Could lower wireless prices be coming to Western Canada?

Average wireless prices are higher in Western Canada than in provinces further east. Getty Images

The average monthly bill for a wireless customer in British Columbia is more than $63. Albertans, meanwhile, can add $10 to that total on average for mobile services.

Together, the two provinces are the most expensive in the country for various reasons.

At least part of the explanation is that there’s less competitive pressure there. About six in 10 British Columbians can choose between four wireless providers and in Alberta, only about half had that choice (according to the 2013 annual report from regulators).

In Quebec, meanwhile, more than eight in 10 enjoy the option of picking between four carriers: either Rogers, Bell, Telus or Videotron.

In 2010, Videotron, the Montreal-based cable provider, launched cellphone services. The boost in competition is perhaps why the average bill in Quebec is just under $52 a month (see chart).

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New mobile phone providers like Wind Mobile and Mobilicity have tried to win over customers in B.C. and Alberta, but have had limited success and have stuck to big cities only.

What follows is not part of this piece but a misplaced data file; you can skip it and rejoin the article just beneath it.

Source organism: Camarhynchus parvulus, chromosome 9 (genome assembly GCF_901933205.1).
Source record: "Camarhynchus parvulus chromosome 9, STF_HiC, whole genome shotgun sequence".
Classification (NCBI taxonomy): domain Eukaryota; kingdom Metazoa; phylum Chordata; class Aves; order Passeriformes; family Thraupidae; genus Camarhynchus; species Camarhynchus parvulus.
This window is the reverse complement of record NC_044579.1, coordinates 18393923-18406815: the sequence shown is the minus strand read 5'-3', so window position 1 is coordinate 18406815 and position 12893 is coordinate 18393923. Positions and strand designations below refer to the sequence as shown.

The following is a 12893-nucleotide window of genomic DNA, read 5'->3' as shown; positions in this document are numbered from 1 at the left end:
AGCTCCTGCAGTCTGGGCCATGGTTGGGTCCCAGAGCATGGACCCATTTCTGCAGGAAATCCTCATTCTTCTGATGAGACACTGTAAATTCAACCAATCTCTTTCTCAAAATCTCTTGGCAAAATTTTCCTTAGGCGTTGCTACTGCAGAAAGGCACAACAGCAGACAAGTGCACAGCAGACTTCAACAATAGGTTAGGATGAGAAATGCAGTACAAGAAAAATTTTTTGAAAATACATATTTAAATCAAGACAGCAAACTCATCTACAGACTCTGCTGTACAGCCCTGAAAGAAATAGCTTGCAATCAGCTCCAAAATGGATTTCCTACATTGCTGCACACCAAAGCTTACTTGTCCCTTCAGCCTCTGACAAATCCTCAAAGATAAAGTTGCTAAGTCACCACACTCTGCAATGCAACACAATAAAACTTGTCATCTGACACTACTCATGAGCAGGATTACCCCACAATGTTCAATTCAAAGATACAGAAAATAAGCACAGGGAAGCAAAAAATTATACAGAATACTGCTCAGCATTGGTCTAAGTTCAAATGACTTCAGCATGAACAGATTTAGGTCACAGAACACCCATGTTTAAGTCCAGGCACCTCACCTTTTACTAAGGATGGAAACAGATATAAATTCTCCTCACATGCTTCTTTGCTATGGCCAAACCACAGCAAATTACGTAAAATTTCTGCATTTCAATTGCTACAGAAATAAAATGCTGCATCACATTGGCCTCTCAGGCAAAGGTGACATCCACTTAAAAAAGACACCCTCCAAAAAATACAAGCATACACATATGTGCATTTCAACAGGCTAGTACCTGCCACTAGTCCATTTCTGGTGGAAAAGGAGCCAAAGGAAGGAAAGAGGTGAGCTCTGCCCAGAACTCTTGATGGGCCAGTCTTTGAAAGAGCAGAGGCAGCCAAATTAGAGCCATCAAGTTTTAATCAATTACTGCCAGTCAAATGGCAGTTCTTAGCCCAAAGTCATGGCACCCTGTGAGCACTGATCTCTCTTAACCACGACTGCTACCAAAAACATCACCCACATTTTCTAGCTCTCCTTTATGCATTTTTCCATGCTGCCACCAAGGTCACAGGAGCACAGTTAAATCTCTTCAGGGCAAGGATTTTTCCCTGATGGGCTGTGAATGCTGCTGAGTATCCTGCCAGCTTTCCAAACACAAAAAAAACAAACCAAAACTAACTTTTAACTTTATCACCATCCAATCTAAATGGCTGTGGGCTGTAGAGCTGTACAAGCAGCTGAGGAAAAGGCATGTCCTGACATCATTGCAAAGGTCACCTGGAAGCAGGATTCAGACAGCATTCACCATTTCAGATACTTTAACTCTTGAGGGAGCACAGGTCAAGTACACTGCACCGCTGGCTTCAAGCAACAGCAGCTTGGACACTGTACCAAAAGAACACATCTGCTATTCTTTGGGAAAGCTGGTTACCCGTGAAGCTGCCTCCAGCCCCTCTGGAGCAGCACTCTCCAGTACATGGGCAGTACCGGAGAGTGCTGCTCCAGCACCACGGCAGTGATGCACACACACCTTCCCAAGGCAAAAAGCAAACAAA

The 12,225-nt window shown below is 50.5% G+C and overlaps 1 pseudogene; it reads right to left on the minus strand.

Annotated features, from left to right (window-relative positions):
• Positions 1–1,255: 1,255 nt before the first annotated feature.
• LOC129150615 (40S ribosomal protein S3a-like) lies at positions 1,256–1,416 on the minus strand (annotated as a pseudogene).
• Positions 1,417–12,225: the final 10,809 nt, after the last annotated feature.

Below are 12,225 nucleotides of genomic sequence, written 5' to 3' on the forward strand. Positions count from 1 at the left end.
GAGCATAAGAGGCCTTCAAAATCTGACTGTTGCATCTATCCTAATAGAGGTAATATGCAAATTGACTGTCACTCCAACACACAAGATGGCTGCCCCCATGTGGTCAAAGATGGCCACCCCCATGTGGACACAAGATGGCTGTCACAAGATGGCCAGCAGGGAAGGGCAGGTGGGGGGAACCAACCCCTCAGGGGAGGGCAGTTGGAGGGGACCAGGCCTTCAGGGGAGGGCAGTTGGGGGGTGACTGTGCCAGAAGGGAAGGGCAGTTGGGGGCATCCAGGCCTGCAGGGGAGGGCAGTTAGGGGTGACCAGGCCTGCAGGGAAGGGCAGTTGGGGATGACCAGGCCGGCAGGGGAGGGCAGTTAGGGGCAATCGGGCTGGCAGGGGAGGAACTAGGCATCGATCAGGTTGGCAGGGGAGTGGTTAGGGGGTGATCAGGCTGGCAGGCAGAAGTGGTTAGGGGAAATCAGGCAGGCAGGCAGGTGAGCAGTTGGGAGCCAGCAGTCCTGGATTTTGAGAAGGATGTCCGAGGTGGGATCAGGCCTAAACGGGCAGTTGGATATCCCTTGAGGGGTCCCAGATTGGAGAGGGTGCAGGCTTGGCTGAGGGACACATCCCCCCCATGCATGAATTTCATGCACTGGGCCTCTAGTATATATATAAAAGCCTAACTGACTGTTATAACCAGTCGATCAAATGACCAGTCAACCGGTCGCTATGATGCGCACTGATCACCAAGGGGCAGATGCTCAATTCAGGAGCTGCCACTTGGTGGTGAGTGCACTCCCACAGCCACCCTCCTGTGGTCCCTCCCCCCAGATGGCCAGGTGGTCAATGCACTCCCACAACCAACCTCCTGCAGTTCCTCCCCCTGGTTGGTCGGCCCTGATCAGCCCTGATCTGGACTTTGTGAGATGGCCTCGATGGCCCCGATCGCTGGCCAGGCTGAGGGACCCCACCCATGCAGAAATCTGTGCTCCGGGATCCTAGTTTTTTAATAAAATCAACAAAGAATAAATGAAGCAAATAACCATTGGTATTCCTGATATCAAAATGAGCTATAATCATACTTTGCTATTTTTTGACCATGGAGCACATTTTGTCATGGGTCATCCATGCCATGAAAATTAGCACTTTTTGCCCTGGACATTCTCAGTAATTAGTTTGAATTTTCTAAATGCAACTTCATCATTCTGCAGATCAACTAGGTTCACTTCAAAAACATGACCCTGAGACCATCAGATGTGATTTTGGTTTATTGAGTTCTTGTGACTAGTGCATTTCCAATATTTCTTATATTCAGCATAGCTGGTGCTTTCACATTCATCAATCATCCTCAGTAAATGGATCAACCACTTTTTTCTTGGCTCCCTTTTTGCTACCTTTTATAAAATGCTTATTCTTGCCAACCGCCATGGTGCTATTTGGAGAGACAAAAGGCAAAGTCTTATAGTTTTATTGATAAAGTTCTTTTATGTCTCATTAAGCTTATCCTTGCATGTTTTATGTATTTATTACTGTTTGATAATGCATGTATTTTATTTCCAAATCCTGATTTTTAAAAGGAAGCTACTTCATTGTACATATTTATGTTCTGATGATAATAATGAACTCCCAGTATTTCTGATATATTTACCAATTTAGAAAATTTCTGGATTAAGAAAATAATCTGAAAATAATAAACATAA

Wind continues to lose money and on Wednesday, its foreign backer said it’s looking at ways to offload the carrier and exit the country.

Analysts say Videotron is Wind’s best option, especially given that Videotron also acquired airwave licences for wireless services across B.C. and Alberta earlier this year.

Experts note that an expansion by Videotron across the country remains a long shot at the moment.

To start, it would be expensive with no guarantee of success. If Wind failed to catch on meaningfully with B.C. and Alberta wireless customers, why would Videotron?

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But with an average monthly bill of about $40 among its 520,000 Quebec customers, consumers in Western Canada might welcome a takeover of Wind’s operations in the west.